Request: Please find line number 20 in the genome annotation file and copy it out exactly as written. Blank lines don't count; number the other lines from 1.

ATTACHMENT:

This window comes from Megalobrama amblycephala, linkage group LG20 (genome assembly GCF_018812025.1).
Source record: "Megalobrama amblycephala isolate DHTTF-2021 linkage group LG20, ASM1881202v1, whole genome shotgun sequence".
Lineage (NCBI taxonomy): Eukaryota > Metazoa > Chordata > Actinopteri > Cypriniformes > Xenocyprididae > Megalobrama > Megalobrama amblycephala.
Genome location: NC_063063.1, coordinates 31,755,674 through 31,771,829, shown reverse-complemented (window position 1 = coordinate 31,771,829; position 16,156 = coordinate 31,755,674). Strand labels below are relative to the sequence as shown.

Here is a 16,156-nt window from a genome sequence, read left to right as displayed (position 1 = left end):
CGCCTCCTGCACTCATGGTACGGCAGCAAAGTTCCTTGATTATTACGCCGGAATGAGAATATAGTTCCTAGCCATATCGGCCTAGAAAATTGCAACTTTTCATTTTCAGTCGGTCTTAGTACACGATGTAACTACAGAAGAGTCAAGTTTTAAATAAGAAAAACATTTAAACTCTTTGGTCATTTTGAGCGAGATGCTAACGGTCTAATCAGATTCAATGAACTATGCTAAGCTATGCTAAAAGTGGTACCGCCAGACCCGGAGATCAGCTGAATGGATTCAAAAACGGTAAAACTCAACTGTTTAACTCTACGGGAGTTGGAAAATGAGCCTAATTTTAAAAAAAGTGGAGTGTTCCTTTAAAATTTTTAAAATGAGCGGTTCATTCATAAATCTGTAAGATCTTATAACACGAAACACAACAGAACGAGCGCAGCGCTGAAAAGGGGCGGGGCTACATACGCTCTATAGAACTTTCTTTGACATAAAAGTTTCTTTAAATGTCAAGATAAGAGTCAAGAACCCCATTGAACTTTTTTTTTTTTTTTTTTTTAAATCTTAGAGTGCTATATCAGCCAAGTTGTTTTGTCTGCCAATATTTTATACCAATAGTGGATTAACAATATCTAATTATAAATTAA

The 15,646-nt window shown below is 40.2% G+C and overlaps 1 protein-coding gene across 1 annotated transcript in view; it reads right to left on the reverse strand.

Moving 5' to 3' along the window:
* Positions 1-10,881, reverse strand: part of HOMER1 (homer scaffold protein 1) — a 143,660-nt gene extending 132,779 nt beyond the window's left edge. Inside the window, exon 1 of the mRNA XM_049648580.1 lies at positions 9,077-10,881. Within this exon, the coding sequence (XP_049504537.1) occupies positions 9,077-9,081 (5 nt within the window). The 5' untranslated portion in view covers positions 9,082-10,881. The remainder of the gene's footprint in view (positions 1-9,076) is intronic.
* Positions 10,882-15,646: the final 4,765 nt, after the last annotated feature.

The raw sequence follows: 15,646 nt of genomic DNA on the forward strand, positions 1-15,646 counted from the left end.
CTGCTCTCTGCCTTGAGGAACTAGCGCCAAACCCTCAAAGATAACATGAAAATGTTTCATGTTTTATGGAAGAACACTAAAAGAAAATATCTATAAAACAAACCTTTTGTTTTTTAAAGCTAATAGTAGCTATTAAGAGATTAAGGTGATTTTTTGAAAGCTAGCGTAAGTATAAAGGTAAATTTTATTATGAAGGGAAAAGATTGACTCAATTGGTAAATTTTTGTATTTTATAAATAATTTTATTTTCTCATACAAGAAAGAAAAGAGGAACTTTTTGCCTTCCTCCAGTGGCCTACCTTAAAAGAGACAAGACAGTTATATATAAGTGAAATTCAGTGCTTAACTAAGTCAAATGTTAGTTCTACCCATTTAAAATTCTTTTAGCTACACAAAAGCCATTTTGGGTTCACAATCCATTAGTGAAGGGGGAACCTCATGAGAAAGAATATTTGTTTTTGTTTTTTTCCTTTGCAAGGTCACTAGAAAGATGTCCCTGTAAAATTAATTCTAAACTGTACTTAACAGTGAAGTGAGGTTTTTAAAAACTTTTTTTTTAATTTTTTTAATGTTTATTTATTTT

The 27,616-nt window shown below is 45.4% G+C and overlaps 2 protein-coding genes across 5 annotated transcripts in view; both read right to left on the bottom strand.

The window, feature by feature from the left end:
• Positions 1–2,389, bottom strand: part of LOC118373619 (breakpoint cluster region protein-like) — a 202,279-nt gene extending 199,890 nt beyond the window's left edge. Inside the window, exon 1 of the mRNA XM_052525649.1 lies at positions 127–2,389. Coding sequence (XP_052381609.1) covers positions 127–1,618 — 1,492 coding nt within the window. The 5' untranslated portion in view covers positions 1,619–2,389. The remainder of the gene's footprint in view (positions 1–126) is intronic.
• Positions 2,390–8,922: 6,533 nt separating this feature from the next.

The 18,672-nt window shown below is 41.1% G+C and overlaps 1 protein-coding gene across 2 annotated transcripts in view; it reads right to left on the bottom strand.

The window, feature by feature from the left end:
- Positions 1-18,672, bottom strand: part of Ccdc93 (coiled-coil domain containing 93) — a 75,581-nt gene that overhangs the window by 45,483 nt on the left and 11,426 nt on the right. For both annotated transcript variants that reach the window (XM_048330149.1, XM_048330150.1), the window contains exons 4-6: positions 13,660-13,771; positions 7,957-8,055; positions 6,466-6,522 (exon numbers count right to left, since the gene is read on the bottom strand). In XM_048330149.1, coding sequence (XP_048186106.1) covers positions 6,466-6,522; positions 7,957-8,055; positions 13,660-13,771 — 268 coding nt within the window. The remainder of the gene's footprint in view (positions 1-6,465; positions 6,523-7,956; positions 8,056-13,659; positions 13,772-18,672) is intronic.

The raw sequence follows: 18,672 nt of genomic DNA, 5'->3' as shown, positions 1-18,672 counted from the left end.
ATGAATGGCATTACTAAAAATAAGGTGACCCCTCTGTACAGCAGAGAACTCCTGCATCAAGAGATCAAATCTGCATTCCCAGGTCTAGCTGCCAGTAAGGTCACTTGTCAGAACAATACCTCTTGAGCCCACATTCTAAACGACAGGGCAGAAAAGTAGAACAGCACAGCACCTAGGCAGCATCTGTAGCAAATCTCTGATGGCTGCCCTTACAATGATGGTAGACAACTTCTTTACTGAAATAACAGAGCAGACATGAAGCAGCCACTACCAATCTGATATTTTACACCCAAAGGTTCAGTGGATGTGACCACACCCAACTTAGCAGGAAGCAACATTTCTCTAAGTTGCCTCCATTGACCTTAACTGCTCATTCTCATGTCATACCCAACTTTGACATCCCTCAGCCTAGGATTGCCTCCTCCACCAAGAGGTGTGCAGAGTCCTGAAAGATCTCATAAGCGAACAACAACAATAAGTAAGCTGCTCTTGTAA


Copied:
The raw sequence follows: 18,672 nt of genomic DNA, 5'->3' as shown, positions 1-18,672 counted from the left end.